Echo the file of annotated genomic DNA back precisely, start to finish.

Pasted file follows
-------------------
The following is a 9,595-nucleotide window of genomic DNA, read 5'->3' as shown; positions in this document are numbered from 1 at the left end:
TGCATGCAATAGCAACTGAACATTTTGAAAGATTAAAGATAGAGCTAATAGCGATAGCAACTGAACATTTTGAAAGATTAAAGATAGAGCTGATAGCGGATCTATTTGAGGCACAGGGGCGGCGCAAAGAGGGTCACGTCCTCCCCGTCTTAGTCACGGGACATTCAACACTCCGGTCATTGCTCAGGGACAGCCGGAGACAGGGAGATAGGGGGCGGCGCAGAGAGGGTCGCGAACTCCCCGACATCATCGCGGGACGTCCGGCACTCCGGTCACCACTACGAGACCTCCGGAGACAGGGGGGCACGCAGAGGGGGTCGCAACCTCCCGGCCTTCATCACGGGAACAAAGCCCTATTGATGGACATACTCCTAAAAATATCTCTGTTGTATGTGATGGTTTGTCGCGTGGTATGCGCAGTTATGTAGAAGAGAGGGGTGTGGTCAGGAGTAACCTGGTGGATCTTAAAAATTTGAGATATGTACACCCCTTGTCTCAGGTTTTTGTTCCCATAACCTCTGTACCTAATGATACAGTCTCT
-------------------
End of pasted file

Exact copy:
The following is a 9,595-nucleotide window of genomic DNA, read 5'->3' as shown; positions in this document are numbered from 1 at the left end:
TGCATGCAATAGCAACTGAACATTTTGAAAGATTAAAGATAGAGCTAATAGCGATAGCAACTGAACATTTTGAAAGATTAAAGATAGAGCTGATAGCGGATCTATTTGAGGCACAGGGGCGGCGCAAAGAGGGTCACGTCCTCCCCGTCTTAGTCACGGGACATTCAACACTCCGGTCATTGCTCAGGGACAGCCGGAGACAGGGAGATAGGGGGCGGCGCAGAGAGGGTCGCGAACTCCCCGACATCATCGCGGGACGTCCGGCACTCCGGTCACCACTACGAGACCTCCGGAGACAGGGGGGCACGCAGAGGGGGTCGCAACCTCCCGGCCTTCATCACGGGAACAAAGCCCTATTGATGGACATACTCCTAAAAATATCTCTGTTGTATGTGATGGTTTGTCGCGTGGTATGCGCAGTTATGTAGAAGAGAGGGGTGTGGTCAGGAGTAACCTGGTGGATCTTAAAAATTTGAGATATGTACACCCCTTGTCTCAGGTTTTTGTTCCCATAACCTCTGTACCTAATGATACAGTCTCT